Van Damme v. JPMorgan Chase Bank, Inc. N.A. et al

Filing 53

ORDER that 41 Motion to Reconsider is GRANTED. The Court finds that it has diversity jurisdiction over this case. Accordingly, the Court's Order (ECF No. 40 ) remanding the case to state court is hereby VACATED. Signed by Chief Judge Gloria M. Navarro on 1/5/17. (Copies have been distributed pursuant to the NEF - MMM)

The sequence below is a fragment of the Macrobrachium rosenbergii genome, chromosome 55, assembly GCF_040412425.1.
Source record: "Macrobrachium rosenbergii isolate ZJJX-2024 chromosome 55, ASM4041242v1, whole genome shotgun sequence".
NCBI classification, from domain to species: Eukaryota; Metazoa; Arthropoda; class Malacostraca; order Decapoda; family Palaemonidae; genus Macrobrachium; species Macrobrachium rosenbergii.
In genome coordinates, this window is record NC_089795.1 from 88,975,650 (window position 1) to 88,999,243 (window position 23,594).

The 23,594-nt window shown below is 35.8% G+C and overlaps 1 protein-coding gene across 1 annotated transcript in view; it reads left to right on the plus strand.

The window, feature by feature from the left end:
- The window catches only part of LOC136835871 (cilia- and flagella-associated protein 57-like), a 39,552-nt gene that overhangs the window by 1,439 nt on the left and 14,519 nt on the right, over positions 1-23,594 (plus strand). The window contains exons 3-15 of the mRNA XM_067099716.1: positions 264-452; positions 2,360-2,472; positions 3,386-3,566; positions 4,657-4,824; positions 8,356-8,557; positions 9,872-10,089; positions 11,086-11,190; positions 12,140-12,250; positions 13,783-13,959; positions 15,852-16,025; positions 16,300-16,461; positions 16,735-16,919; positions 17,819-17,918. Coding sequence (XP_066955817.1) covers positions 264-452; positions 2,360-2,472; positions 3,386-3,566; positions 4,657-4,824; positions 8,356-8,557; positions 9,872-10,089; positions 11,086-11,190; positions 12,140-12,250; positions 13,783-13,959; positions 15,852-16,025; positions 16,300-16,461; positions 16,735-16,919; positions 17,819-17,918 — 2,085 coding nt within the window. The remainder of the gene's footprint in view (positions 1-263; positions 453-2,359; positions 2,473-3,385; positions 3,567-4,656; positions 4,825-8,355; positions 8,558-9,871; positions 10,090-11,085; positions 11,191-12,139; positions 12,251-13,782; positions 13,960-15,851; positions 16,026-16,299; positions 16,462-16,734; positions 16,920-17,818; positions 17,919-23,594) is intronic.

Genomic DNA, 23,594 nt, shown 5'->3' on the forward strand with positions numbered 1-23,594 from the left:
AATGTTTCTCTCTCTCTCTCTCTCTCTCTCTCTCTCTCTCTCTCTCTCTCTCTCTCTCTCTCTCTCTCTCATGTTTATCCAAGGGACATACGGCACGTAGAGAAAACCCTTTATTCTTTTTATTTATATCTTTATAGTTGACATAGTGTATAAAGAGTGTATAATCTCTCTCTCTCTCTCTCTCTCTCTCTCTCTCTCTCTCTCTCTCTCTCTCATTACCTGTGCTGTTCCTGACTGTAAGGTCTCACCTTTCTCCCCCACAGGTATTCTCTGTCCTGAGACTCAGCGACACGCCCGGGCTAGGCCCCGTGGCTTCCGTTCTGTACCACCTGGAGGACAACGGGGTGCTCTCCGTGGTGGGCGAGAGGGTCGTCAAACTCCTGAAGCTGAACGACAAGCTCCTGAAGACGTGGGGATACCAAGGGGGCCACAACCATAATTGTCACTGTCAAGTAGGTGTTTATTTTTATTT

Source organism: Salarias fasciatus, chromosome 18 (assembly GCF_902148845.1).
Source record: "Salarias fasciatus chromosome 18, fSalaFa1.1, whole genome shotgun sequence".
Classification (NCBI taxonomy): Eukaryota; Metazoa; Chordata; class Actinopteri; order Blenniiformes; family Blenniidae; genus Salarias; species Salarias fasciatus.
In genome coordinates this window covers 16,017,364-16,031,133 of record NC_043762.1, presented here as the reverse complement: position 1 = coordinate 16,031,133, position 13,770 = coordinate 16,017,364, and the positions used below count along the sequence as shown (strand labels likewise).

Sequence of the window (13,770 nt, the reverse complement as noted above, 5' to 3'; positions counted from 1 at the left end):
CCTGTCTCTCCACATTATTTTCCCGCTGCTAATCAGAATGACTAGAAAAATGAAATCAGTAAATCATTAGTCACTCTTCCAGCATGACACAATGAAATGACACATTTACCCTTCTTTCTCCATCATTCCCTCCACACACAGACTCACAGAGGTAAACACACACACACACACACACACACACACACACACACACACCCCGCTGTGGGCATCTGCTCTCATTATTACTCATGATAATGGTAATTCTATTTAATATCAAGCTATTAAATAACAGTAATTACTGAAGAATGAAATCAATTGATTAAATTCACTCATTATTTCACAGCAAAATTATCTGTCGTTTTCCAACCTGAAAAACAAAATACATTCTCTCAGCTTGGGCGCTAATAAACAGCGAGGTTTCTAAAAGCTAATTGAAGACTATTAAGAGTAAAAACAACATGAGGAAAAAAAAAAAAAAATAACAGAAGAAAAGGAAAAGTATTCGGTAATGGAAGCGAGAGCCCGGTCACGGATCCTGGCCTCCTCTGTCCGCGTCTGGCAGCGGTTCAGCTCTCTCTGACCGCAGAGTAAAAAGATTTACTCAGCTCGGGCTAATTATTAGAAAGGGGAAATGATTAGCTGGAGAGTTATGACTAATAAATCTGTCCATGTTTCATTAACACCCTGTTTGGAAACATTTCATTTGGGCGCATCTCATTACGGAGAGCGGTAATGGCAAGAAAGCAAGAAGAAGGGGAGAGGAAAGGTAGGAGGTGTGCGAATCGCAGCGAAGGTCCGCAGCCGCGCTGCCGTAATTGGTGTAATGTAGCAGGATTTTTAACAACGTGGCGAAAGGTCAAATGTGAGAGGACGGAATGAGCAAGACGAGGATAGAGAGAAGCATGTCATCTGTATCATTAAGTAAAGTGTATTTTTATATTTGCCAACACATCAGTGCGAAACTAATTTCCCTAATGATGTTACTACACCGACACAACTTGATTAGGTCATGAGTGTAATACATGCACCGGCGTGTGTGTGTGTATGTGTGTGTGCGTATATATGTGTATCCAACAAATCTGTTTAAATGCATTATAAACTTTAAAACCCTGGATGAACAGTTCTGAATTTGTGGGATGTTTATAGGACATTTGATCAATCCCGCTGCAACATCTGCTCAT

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1 UNITED STATES DISTRICT COURT 2 DISTRICT OF NEVADA 3 4 ARMIN VAN DAMME, Plaintiff, 5 vs. 6 7 JP MORGAN CHASE BANK, INC. N.A. et al., 8 Defendants. 9 ) ) ) ) ) ) ) ) ) ) Case No.: 2:15-cv-1951-GMN-PAL ORDER 10 Pending before the Court is the Motion for Reconsideration (ECF No. 41) filed by 11 12 Defendants Wells Fargo, Bank, N.A., (“Wells Fargo”), Wells Fargo Home Mortgage (“Wells 13 Fargo Home Mortgage”), a division of Wells Fargo, America’s Servicing Company (“ASC”), a 14 division of Wells Fargo, and U.S. Bank National Association, as Trustee, successor in interest 15 to Bank of America, N.A. (“U.S. Bank”) (collectively, “Wells Fargo Defendants”). Defendants 16 Bank of America, N.A. (“BANA”), MERSCORP, Inc. (“MERSCORP”), and BANA Holding 17 Corp. (“BHC”), formerly known as LaSalle Bank Corporation (collectively, “BANA 18 Defendants”) joined the Wells Fargo Defendants’ Motion. (ECF No. 44). Plaintiff Armin Van 19 Damme (“Plaintiff”) filed a Response to the Motion for Reconsideration. (ECF No. 45). The 20 BANA Defendants filed a Reply (ECF No. 46), and the Wells Fargo Defendants filed a Joinder 21 to that Reply (ECF No. 47). 22 I. 23 BACKGROUND The present action involves the parties’ interests in real property located at 2775 Twin 24 Palms Circle, Las Vegas, NV 89117 (the “Property”). (Compl., Ex. 1 to Pet. for Removal, ECF 25 No. 1-1). On August 28, 2015, Plaintiff filed suit against various financial institutions in the Page 1 of 5 1 Eighth Judicial District Court of the State of Nevada (the “state court”), alleging the following 2 claims: (1) quiet title, (2) wrongful foreclosure, (3) violation of the Truth in Lending Act 3 (“TILA”), (4) breach of fiduciary duty, (5) fraud, (6) breach of the duty of good faith and fair 4 dealing, and (7) breach of contract. (Id.). On October 8, 2015, the BANA Defendants removed 5 the case to this Court under federal question jurisdiction, 28 U.S.C. § 1331, because of 6 Plaintiff’s TILA violation claim. (Pet. for Removal ¶¶ 9–13, ECF No. 1). The BANA 7 Defendants, joined by the Wells Fargo Defendants (collectively, “Defendants”), moved to 8 dismiss all claims. (ECF Nos. 6, 8). In his Response, Plaintiff conceded that his claims for 9 wrongful foreclosure, violation of TILA, and breach of fiduciary duty should be dismissed. 10 (Pl.’s Resp. to MTD 8:1–7, ECF No. 24). On May 16, 2016, the Court accepted Plaintiff’s 11 voluntary dismissal of these claims. (Order 1:21–23, ECF No. 40). Upon the dismissal of 12 Plaintiff’s TILA violation claim, the Court determined that federal question jurisdiction over 13 the case no longer remained, and the Court declined to exercise supplemental jurisdiction over 14 the remaining state law claims. (Id. 1:24–2:11). Accordingly, the Court remanded the case 15 back to the state court. (Id. 2:13–14). 16 Subsequently, Defendants filed the instant motion for reconsideration of the remand 17 order, arguing that despite the lack of federal question, “diversity jurisdiction exists in this 18 case.” (Mot. Recons. 2:5–7, ECF No. 41). The Court stayed the remand order until subject 19 matter jurisdiction could be reevaluated. (ECF No. 42). 20 II. 21 LEGAL STANDARD “If at any time before final judgment it appears that the district court lacks subject 22 matter jurisdiction, the case shall be remanded.” 28 U.S.C. § 1447(c). District courts have 23 jurisdiction in two instances. First, district courts have subject matter jurisdiction over civil 24 actions that arise under federal law. 28 U.S.C. § 1331. Second, district courts have subject 25 Page 2 of 5 1 matter jurisdiction over civil actions where no plaintiff is a citizen of the same state as a 2 defendant and the amount in controversy exceeds $75,000. 28 U.S.C. § 1332(a). 3 If a plaintiff files a civil action in state court, the defendant may remove that action to a 4 federal district court if the district court has original jurisdiction over the matter. 28 U.S.C. 5 § 1441(a). Removal statutes are strictly construed against removal jurisdiction. Ritchey v. 6 UpJohn Drug Co., 139 F.3d 1313, 1317 (9th Cir. 1998). “Federal jurisdiction must be rejected 7 if there is any doubt as to the right of removal in the first instance.” Gaus v. Miles, 980 F.2d 8 564, 566 (9th Cir. 1992) (quoting Libhart v. Santa Monica Dairy Co., 592 F.2d 1062, 1064 (9th 9 Cir. 1979)). The defendant always has the burden of establishing that removal is proper. Id. 10 Although “motion[s] for reconsideration should not be granted, absent highly unusual 11 circumstances,” Carroll v. Nakatani, 342 F.3d 934, 945 (9th Cir. 2003), a full and proper 12 determination of subject matter jurisdiction is paramount because subject matter jurisdiction is 13 not discretionary; rather, the court has an “virtually unflagging obligation to exercise the 14 jurisdiction conferred upon [it] by the coordinate branches of government and duly invoked by 15 litigants.” Williams v. Costco Wholesale Corp., 471 F.3d 975, 977 (9th Cir. 2006) (quoting 16 United States v. Rubenstein, 971 F.2d 288, 293 (9th Cir. 1992) (alteration in original) (internal 17 quotation marks omitted)). 18 III. DISCUSSION 19 In their Motion for Reconsideration, Defendants argue that even though no federal 20 question remains, the Court still has jurisdiction over this case through diversity. (Mot. Recons. 21 4:17–6:16). Diversity jurisdiction requires different citizenships of Plaintiff and all Defendants, 22 along with an amount in controversy of over $75,000. 28 U.S.C. § 1332(a). 23 Here, “Plaintiff does not dispute that the amount in controversy exceeds the threshold 24 value of $75,000.00.” (Pl. Resp. 10:25–27, ECF No. 45). Plaintiff also does not dispute the 25 different citizenships of the parties. (See Pl. Resp. 8:14–12:4). Rather, Plaintiff argues that Page 3 of 5 1 reconsideration is not warranted, and Defendants should not be permitted to amend the Notice 2 of Removal to include diversity as a basis for jurisdiction. (Id.). Specifically, Plaintiff contends 3 that “[b]oth the interests of justice and judicial economy require a rejection of Defendants’ 4 Motion.” (Pl. Resp. 11:11–12).1 5 The Court finds that reconsideration of its prior order is appropriate given the 6 importance of subject matter jurisdiction. See Costco Wholesale Corp., 471 F.3d at 977. 7 Further, the Court finds that it has diversity jurisdiction over this case. “When a case is 8 properly removed to federal court, the district court may exercise jurisdiction on all bases 9 apparent from the complaint, not merely the basis raised in the removal notice.” Kakarala v. 10 Wells Fargo Bank, N.A., 615 F. App’x 424, 425 (9th Cir. 2015) (quoting Costco Wholesale 11 Corp., 471 F.3d at 976). Amount in controversy is not in dispute. Additionally, Defendants 12 clearly set out in their motion the diverse citizenship of each party (Mot. Recons. 4:20–24), 13 which Plaintiff does not dispute in his Response. Plaintiff’s Complaint also supports 14 Defendants’ assertion of diversity of citizenship. (See Compl. ¶¶ 1–10).2 Given that diversity 15 jurisdiction exists, the Court has no discretion to remand Plaintiff’s remaining state law claims. 16 17 18 19 20 21 22 23 24 25 1 Plaintiff also asserts procedural defects regarding removal. (Pl. Resp. 3:3–7, 3:20–26). However, 28 U.S.C. § 1447 requires that a “motion to remand the case on the basis of any defect other than lack of subject matter jurisdiction must be made within 30 days after the filing of the notice of removal.” 28 U.S.C. § 1447(c). Plaintiff did not file a motion to remand regarding these procedural defects within the allowable 30 days, which Plaintiff conceded in his original response to Defendants’ Motion to Dismiss. (See Pl. Resp. to MTD 3:17–20). As such, Plaintiff has waived these alleged procedural defects regarding removal. 2 Plaintiff’s Complaint includes Defendant “Mortgage Lending and Investment, Inc.,” a domestic corporation, which would have originally defeated diversity jurisdiction in this case. Although Plaintiff’s causes of action refer to “All Defendants,” there are no specific allegations against Mortgage Lending and Investment, Inc. Further, Plaintiff does not appear to have served Mortgage Lending and Investment, Inc., which also does not appear as a listed defendant on the docket in this case. Lastly, Plaintiff’s Response names the “Defendants in Plaintiff’s Complaint” and Mortgage Lending and Investment, Inc. is not included in that list. (Pl. Resp. 2:14– 16). Accordingly, the Court finds that Mortgage Lending and Investment, Inc. is not a current defendant in this case, and as such, it does not destroy diversity. See Kakarala, 615 F. App’x at 425 (citing Caterpillar Inc. v. Lewis, 519 U.S. 61, 64 (1996)) (“The fact that a non-diverse party was once joined in a case does not prevent a court from exercising diversity jurisdiction after the non-diverse party’s dismissal.”). Page 4 of 5 1 See Williams, 471 F.3d at 977. Accordingly, the Court’s prior remand order is vacated, and the 2 case shall remain before this Court. 3 IV. 4 CONCLUSION IT IS HEREBY ORDERED that Defendants’ Motion to Reconsider (ECF No. 41) is 5 GRANTED. The Court finds that it has diversity jurisdiction over this case. Accordingly, the 6 Court’s Order (ECF No. 40) remanding the case to state court is hereby VACATED. 7 5 DATED this ____ day of January, 2017. 8 9 10 ___________________________________ Gloria M. Navarro, Chief Judge United States District Court 11 12 13 14 15 16 17 18 19 20 21 22 23 24 25 Page 5 of 5